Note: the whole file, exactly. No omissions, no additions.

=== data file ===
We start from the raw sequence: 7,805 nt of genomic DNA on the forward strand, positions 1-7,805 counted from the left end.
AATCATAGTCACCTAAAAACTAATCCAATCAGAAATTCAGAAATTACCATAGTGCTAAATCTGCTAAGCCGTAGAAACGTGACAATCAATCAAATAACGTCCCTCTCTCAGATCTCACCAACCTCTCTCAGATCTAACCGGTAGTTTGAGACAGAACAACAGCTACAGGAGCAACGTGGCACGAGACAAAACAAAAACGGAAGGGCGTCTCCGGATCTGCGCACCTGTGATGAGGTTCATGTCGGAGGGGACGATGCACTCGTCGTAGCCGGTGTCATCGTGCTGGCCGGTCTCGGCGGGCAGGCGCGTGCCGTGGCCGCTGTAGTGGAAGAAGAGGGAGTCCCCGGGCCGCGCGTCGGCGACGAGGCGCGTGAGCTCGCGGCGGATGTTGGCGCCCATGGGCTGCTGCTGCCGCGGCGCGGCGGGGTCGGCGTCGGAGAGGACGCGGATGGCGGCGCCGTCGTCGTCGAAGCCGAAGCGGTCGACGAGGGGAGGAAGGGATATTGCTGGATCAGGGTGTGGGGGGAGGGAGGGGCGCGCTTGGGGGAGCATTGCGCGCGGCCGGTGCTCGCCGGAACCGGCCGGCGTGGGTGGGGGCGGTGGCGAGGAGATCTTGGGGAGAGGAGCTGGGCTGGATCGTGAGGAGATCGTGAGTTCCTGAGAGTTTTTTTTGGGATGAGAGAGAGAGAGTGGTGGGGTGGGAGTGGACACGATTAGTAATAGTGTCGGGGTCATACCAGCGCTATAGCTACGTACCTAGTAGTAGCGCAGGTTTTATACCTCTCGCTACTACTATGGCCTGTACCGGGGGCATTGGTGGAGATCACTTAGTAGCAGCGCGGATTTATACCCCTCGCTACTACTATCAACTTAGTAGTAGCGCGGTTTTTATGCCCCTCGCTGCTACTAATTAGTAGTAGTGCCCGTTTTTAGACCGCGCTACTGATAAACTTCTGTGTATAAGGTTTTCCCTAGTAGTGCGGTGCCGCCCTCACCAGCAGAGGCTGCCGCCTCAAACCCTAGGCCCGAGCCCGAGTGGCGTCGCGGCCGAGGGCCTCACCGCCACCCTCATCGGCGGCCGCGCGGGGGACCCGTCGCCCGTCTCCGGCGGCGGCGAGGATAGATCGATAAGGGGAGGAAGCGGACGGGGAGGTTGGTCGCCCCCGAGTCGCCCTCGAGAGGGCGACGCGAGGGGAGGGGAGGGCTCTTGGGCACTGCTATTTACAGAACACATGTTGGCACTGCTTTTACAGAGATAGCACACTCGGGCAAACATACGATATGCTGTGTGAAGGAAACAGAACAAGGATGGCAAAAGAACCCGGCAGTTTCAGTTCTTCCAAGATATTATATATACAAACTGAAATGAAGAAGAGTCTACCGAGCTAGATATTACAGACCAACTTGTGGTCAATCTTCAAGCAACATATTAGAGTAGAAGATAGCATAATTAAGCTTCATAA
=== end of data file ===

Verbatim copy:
We start from the raw sequence: 7,805 nt of genomic DNA on the forward strand, positions 1-7,805 counted from the left end.
AATCATAGTCACCTAAAAACTAATCCAATCAGAAATTCAGAAATTACCATAGTGCTAAATCTGCTAAGCCGTAGAAACGTGACAATCAATCAAATAACGTCCCTCTCTCAGATCTCACCAACCTCTCTCAGATCTAACCGGTAGTTTGAGACAGAACAACAGCTACAGGAGCAACGTGGCACGAGACAAAACAAAAACGGAAGGGCGTCTCCGGATCTGCGCACCTGTGATGAGGTTCATGTCGGAGGGGACGATGCACTCGTCGTAGCCGGTGTCATCGTGCTGGCCGGTCTCGGCGGGCAGGCGCGTGCCGTGGCCGCTGTAGTGGAAGAAGAGGGAGTCCCCGGGCCGCGCGTCGGCGACGAGGCGCGTGAGCTCGCGGCGGATGTTGGCGCCCATGGGCTGCTGCTGCCGCGGCGCGGCGGGGTCGGCGTCGGAGAGGACGCGGATGGCGGCGCCGTCGTCGTCGAAGCCGAAGCGGTCGACGAGGGGAGGAAGGGATATTGCTGGATCAGGGTGTGGGGGGAGGGAGGGGCGCGCTTGGGGGAGCATTGCGCGCGGCCGGTGCTCGCCGGAACCGGCCGGCGTGGGTGGGGGCGGTGGCGAGGAGATCTTGGGGAGAGGAGCTGGGCTGGATCGTGAGGAGATCGTGAGTTCCTGAGAGTTTTTTTTGGGATGAGAGAGAGAGAGTGGTGGGGTGGGAGTGGACACGATTAGTAATAGTGTCGGGGTCATACCAGCGCTATAGCTACGTACCTAGTAGTAGCGCAGGTTTTATACCTCTCGCTACTACTATGGCCTGTACCGGGGGCATTGGTGGAGATCACTTAGTAGCAGCGCGGATTTATACCCCTCGCTACTACTATCAACTTAGTAGTAGCGCGGTTTTTATGCCCCTCGCTGCTACTAATTAGTAGTAGTGCCCGTTTTTAGACCGCGCTACTGATAAACTTCTGTGTATAAGGTTTTCCCTAGTAGTGCGGTGCCGCCCTCACCAGCAGAGGCTGCCGCCTCAAACCCTAGGCCCGAGCCCGAGTGGCGTCGCGGCCGAGGGCCTCACCGCCACCCTCATCGGCGGCCGCGCGGGGGACCCGTCGCCCGTCTCCGGCGGCGGCGAGGATAGATCGATAAGGGGAGGAAGCGGACGGGGAGGTTGGTCGCCCCCGAGTCGCCCTCGAGAGGGCGACGCGAGGGGAGGGGAGGGCTCTTGGGCACTGCTATTTACAGAACACATGTTGGCACTGCTTTTACAGAGATAGCACACTCGGGCAAACATACGATATGCTGTGTGAAGGAAACAGAACAAGGATGGCAAAAGAACCCGGCAGTTTCAGTTCTTCCAAGATATTATATATACAAACTGAAATGAAGAAGAGTCTACCGAGCTAGATATTACAGACCAACTTGTGGTCAATCTTCAAGCAACATATTAGAGTAGAAGATAGCATAATTAAGCTTCATAA